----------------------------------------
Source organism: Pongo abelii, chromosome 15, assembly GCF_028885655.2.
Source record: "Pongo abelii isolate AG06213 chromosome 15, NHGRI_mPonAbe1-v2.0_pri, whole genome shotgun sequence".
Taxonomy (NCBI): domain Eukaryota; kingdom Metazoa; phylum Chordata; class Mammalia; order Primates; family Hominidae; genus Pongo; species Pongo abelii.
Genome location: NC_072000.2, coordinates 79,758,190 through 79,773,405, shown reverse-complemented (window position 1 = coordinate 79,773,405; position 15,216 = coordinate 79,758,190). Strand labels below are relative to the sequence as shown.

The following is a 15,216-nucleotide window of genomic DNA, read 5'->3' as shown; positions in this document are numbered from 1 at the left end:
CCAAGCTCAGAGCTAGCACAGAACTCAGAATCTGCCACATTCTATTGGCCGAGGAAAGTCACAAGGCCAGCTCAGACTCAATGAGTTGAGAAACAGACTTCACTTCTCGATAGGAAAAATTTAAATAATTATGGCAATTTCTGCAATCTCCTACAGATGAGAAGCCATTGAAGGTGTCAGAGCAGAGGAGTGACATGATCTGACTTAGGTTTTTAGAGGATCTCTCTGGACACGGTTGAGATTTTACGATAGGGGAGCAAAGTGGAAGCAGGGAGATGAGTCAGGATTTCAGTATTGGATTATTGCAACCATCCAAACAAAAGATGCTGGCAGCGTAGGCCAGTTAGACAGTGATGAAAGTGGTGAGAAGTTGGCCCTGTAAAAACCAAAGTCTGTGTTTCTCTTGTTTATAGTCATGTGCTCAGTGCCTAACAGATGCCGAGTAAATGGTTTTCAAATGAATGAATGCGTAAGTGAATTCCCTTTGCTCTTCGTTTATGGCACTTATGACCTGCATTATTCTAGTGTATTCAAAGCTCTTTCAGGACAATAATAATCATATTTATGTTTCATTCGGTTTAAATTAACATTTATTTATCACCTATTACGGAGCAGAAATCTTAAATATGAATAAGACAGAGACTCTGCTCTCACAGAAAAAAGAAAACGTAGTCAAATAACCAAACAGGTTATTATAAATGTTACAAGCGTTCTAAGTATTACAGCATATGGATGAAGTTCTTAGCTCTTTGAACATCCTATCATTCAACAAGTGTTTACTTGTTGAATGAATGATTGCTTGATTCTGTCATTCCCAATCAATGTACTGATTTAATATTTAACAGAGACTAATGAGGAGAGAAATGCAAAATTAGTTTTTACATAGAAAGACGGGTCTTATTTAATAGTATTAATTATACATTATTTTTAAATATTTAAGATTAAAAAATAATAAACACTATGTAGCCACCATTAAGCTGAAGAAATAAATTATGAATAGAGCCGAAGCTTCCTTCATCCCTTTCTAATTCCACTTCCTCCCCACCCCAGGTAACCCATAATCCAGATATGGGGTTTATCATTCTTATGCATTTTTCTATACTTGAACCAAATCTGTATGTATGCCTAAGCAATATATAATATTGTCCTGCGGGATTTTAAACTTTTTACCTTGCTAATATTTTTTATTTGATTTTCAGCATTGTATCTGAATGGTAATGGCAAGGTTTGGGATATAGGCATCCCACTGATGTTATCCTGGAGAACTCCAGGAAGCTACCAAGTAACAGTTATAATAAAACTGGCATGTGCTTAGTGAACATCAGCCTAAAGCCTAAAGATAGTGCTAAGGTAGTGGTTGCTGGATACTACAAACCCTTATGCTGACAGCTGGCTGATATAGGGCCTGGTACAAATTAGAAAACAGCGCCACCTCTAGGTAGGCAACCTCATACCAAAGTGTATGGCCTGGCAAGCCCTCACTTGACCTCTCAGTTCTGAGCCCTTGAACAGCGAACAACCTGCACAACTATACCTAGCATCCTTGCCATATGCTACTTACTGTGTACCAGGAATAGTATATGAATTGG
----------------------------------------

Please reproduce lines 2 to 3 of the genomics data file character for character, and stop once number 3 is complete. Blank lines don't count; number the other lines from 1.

Source record: "Pongo abelii isolate AG06213 chromosome 15, NHGRI_mPonAbe1-v2.0_pri, whole genome shotgun sequence".
Taxonomy (NCBI): domain Eukaryota; kingdom Metazoa; phylum Chordata; class Mammalia; order Primates; family Hominidae; genus Pongo; species Pongo abelii.